LINDA WERTHEIMER, HOST:
No nation in the world has been more affected by HIV and AIDS than South Africa. But South Africa also had one of the most conflicted responses to the epidemic. A decade ago, as the virus was spreading rapidly, then-President Thabo Mbeki was questioning the link between HIV and AIDS. His health minister was advocating the use of beetroot, garlic and lemon juice to treat it. Now, years later, South Africa is trying to make up for lost time. The nation is attempting to put in place a cutting-edge HIV treatment and prevention program.
NPR's Jason Beaubien reports from the South African province with the highest rate of HIV.
(SOUNDBITE OF CONVERSATIONS)
JASON BEAUBIEN, BYLINE: The lobby of the Municipal Health Clinic in Eshowe, in Northeast KwaZulu-Natal, is plastered with poster urging patients to get tested for HIV. It's in small clinics like this that you see the South African government's new commitment to battle the epidemic. While AIDS has been around for three decades, this clinic only started providing HIV drug treatment three years ago.
Futi Mlambo, a nurse at the clinic, says it started slowly in 2009.
FUTI MLAMBO: No, there was not a lot. There was not a lot for the beginning because, I think, for the first year we only had 20.
BEAUBIEN: But now she says they're putting roughly 20 people on treatment every week. The big change came last year when nurses, rather than just doctors, were allowed to place patients on drug therapy based on lab tests.
MLAMBO: If there's their - a CD4 is too low, they have to get the treatment immediately, they do that - whatever. Everything is being done here.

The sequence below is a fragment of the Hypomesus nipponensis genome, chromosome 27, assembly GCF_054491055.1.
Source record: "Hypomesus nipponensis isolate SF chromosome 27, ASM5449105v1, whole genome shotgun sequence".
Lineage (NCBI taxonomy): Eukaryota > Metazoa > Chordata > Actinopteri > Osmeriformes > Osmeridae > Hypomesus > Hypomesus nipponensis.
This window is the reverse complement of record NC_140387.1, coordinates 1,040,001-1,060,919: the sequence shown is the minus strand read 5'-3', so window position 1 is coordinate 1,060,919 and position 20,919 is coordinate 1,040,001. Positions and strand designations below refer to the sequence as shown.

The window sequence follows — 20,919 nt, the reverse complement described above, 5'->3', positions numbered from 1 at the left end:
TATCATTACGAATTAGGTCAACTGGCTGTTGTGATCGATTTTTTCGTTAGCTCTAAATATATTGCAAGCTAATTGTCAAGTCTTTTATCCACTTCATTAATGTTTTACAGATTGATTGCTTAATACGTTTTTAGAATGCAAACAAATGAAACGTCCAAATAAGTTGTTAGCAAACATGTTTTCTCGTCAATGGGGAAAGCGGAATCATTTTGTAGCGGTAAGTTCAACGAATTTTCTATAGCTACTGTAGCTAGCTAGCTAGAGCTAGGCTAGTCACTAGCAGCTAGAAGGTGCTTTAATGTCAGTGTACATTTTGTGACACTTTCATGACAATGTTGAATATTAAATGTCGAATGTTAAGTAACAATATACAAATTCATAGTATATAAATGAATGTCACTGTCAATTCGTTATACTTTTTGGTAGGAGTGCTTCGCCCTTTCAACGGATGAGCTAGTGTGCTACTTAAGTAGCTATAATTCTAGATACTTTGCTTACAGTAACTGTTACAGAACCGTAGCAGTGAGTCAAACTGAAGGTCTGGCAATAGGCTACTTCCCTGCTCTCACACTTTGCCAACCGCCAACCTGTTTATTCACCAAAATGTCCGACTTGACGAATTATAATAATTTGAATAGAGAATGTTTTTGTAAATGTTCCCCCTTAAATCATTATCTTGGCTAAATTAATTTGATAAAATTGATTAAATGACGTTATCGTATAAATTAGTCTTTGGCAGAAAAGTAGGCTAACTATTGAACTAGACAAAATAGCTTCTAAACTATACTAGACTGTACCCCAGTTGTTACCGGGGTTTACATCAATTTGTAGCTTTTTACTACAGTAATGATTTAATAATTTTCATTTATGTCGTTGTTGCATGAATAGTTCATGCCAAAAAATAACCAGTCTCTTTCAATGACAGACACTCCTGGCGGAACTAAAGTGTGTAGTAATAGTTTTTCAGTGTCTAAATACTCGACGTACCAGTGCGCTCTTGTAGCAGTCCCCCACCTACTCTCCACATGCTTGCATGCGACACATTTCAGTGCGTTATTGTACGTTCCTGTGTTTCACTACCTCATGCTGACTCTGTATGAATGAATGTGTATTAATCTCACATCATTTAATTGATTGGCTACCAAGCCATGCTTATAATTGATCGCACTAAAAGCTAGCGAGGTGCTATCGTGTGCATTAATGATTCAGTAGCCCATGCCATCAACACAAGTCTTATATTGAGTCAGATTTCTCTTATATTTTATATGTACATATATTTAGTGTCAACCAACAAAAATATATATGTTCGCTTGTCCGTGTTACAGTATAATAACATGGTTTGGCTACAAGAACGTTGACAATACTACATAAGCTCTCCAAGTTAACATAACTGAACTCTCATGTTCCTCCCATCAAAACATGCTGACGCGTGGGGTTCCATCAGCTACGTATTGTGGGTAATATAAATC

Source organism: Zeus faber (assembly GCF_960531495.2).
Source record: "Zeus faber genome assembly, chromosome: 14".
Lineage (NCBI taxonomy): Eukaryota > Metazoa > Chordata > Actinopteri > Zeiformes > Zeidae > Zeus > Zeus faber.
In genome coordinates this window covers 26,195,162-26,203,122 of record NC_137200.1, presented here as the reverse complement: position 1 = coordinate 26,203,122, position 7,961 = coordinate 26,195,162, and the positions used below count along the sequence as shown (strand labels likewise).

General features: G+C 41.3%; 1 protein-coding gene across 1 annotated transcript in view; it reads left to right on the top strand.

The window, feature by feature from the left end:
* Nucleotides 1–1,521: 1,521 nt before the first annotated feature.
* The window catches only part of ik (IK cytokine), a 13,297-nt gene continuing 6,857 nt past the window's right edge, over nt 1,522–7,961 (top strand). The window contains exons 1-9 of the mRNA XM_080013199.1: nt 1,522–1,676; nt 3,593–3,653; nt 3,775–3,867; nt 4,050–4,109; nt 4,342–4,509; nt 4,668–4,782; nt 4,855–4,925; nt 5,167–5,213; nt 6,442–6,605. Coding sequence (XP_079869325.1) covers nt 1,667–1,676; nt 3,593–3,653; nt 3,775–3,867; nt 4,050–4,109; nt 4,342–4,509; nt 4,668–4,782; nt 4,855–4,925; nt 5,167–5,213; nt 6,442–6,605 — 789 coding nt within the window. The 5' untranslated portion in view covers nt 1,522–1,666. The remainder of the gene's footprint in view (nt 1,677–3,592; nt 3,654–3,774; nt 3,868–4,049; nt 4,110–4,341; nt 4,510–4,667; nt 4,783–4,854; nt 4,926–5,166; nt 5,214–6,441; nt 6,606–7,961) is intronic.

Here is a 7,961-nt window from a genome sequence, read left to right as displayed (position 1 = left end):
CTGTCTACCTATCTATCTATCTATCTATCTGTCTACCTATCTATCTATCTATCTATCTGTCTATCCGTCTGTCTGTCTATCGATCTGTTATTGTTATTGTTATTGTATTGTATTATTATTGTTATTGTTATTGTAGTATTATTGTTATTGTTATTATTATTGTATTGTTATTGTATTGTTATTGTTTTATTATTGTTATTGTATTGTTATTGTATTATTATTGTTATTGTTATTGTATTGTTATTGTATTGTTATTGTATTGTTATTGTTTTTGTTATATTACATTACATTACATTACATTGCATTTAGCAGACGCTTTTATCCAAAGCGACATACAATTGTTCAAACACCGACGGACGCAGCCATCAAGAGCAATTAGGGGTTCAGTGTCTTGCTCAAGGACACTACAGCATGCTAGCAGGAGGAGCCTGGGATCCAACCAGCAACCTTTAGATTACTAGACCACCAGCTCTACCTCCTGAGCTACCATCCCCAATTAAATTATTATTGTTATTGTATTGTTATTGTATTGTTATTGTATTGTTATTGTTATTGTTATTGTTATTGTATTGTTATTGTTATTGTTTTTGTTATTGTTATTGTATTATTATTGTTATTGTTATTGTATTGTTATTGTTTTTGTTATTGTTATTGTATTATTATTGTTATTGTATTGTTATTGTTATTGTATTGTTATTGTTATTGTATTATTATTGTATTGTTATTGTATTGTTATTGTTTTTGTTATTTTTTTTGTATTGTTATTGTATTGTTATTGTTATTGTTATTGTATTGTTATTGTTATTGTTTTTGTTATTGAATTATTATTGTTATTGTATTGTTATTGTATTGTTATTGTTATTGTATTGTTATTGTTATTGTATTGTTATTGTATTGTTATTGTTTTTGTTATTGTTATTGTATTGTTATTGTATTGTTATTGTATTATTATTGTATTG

BEAUBIEN: In a country with almost 20 percent of the adult population infected with the virus, this shift in care from doctors to nurses is a major step in making treatment more accessible.
And nurse Mlambo says drug therapy has had remarkable effects.
MLAMBO: Even us, you know, once you see a person when he coming for testing, she can't even walk. And then, few months time, after starting the treatment, you find that he's well and walking around, no problem. You know, you feel that now, man, I've done something.
BEAUBIEN: She says the drugs are providing hope and encouraging even more people to get tested for HIV. But that hope could have been available years ago.
Eric Goemaere, with Doctors Without Borders, started the nation's first HIV drug treatment program in Cape Town 11 years ago.
DR. ERIC GOEMAERE: I think South Africa certainly lost at least 10 years pretending that actually HIV didn't cause AIDS, and that they could just not do anything significant.
BEAUBIEN: But now, the new minister of health, Aaron Motsoaledi, has vowed to completely eliminate HIV transmission from mothers to their babies. In 2010, Motsoaledi launched a massive testing program to try to get 15 million people tested. Goemaere says it's clear now that the leadership in South Africa wants to try to set up the best HIV prevention and treatment program in the world.
GOEMAERE: Trying to integrate all innovation, including treatment as prevention, into existing program. We pay, of course, we pay the 10 years lost with extremely high infection.
BEAUBIEN: Here in KwaZulu-Natal, nearly 30 percent of pregnant women are infected with HIV. At some government health clinics, half the women are HIV positive.
As the government has accepted the epidemic, so have many ordinary South Africans.
In the southern part of KwaZulu-Natal, Beauty Nkonyeni runs what she calls a Village for the Vulnerable. She feeds AIDS orphans. She takes in indigent elderly. She provides beds to people dying of various diseases. Ten years ago, people with AIDS were shunned, Nkonyeni, says and their neighbors often assumed that they were under a curse.
BEAUTY NKONYENI: People were dying in their homes. When they die, it was not HIV which was suspected. It was suspected that the person was bewitched by the neighbors, and so forth.
BEAUBIEN: Back then local residents didn't even want to feed them.
NKONYENI: They used to stay inside their room and they'd push their food because they don't want to get in contact with them.
BEAUBIEN: But that's changed now. She says as the government has shifted how it views HIV, so have most South Africans.
Jason Beaubien, NPR News, Durban. Transcript provided by NPR, Copyright National Public Radio.